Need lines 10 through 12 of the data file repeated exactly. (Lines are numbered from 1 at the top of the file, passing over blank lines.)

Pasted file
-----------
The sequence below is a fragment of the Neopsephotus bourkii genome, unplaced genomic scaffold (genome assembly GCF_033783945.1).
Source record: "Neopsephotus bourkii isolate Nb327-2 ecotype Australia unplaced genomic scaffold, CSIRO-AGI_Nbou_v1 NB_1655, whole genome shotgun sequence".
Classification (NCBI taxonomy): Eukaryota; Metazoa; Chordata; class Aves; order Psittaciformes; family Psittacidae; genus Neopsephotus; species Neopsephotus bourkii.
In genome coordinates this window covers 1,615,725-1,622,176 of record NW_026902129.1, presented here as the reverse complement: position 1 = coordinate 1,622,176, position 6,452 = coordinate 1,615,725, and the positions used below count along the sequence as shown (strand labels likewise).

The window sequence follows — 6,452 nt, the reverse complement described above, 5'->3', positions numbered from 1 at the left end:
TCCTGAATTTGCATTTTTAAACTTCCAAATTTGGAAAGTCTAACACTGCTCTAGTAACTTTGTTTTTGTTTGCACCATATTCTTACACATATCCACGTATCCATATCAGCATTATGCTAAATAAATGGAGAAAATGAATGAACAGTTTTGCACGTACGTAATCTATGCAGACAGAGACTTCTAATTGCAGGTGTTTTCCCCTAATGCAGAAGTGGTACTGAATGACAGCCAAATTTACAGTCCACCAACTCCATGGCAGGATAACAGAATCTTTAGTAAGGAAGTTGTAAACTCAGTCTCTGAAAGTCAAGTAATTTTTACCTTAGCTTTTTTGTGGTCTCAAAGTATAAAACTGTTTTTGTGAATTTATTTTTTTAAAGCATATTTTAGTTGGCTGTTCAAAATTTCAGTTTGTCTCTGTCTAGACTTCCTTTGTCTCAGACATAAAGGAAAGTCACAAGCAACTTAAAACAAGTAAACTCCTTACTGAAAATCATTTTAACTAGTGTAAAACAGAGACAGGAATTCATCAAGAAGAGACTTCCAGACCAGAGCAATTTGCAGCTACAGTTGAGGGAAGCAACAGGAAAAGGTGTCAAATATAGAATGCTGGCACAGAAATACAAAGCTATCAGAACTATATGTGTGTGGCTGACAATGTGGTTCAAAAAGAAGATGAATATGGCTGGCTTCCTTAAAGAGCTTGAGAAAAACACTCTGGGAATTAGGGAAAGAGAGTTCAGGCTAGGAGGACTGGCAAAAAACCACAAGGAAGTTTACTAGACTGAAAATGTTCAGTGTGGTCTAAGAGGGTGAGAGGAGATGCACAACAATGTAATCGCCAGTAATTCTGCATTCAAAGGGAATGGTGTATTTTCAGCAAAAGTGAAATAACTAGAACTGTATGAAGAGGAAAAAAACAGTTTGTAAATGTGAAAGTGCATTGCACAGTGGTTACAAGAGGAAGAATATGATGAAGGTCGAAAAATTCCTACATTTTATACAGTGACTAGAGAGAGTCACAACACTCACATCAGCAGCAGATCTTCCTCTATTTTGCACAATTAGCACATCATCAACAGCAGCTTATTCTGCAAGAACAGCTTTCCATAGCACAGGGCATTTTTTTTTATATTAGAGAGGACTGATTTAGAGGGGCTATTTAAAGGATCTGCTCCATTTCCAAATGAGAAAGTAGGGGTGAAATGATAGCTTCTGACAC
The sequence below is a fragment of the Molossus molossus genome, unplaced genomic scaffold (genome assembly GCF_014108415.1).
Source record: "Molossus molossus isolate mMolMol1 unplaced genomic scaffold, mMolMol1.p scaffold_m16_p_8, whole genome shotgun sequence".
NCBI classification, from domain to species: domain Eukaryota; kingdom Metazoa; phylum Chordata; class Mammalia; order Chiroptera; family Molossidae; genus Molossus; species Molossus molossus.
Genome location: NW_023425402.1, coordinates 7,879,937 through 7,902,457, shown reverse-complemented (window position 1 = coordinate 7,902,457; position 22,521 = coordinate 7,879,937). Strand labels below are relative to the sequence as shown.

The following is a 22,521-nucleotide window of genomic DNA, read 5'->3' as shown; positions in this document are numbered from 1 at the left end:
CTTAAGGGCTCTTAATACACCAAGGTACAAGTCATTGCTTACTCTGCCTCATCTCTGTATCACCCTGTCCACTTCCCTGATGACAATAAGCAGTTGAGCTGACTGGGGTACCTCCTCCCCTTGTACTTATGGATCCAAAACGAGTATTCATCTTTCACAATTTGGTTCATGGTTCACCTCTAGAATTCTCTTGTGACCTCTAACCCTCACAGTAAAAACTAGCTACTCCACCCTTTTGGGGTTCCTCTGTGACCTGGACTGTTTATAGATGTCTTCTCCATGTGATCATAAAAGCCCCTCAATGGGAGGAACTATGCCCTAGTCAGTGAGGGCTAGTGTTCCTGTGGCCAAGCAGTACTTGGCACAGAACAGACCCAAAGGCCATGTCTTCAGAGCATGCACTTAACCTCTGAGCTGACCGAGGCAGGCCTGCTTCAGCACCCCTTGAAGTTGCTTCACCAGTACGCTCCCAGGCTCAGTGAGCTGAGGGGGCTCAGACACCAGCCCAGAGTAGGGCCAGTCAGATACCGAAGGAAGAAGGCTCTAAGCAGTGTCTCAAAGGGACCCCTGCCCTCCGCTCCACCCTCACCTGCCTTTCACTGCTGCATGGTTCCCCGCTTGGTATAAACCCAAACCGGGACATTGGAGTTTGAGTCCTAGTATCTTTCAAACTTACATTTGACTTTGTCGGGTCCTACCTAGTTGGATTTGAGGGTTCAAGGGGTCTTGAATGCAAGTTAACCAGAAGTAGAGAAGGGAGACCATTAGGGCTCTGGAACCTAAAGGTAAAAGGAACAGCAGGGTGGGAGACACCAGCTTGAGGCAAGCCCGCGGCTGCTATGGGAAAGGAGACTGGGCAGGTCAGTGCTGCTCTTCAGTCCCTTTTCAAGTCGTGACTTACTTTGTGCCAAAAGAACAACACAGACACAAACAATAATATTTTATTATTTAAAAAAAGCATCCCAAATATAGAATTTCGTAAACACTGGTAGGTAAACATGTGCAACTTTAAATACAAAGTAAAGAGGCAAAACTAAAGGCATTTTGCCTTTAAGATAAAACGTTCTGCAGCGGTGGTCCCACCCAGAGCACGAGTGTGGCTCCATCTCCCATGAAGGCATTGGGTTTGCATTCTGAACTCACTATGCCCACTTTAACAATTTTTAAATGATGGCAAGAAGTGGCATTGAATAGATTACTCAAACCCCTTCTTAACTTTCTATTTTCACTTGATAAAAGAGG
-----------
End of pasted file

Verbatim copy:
Genome location: NW_023425402.1, coordinates 7,879,937 through 7,902,457, shown reverse-complemented (window position 1 = coordinate 7,902,457; position 22,521 = coordinate 7,879,937). Strand labels below are relative to the sequence as shown.

The following is a 22,521-nucleotide window of genomic DNA, read 5'->3' as shown; positions in this document are numbered from 1 at the left end:
CTTAAGGGCTCTTAATACACCAAGGTACAAGTCATTGCTTACTCTGCCTCATCTCTGTATCACCCTGTCCACTTCCCTGATGACAATAAGCAGTTGAGCTGACTGGGGTACCTCCTCCCCTTGTACTTATGGATCCAAAACGAGTATTCATCTTTCACAATTTGGTTCATGGTTCACCTCTAGAATTCTCTTGTGACCTCTAACCCTCACAGTAAAAACTAGCTACTCCACCCTTTTGGGGTTCCTCTGTGACCTGGACTGTTTATAGATGTCTTCTCCATGTGATCATAAAAGCCCCTCAATGGGAGGAACTATGCCCTAGTCAGTGAGGGCTAGTGTTCCTGTGGCCAAGCAGTACTTGGCACAGAACAGACCCAAAGGCCATGTCTTCAGAGCATGCACTTAACCTCTGAGCTGACCGAGGCAGGCCTGCTTCAGCACCCCTTGAAGTTGCTTCACCAGTACGCTCCCAGGCTCAGTGAGCTGAGGGGGCTCAGACACCAGCCCAGAGTAGGGCCAGTCAGATACCGAAGGAAGAAGGCTCTAAGCAGTGTCTCAAAGGGACCCCTGCCCTCCGCTCCACCCTCACCTGCCTTTCACTGCTGCATGGTTCCCCGCTTGGTATAAACCCAAACCGGGACATTGGAGTTTGAGTCCTAGTATCTTTCAAACTTACATTTGACTTTGTCGGGTCCTACCTAGTTGGATTTGAGGGTTCAAGGGGTCTTGAATGCAAGTTAACCAGAAGTAGAGAAGGGAGACCATTAGGGCTCTGGAACCTAAAGGTAAAAGGAACAGCAGGGTGGGAGACACCAGCTTGAGGCAAGCCCGCGGCTGCTATGGGAAAGGAGACTGGGCAGGTCAGTGCTGCTCTTCAGTCCCTTTTCAAGTCGTGACTTACTTTGTGCCAAAAGAACAACACAGACACAAACAATAATATTTTATTATTTAAAAAAAGCATCCCAAATATAGAATTTCGTAAACACTGGTAGGTAAACATGTGCAACTTTAAATACAAAGTAAAGAGGCAAAACTAAAGGCATTTTGCCTTTAAGATAAAACGTTCTGCAGCGGTGGTCCCACCCAGAGCACGAGTGTGGCTCCATCTCCCATGAAGGCATTGGGTTTGCATTCTGAACTCACTATGCCCACTTTAACAATTTTTAAATGATGGCAAGAAGTGGCATTGAATAGATTACTCAAACCCCTTCTTAACTTTCTATTTTCACTTGATAAAAGAGG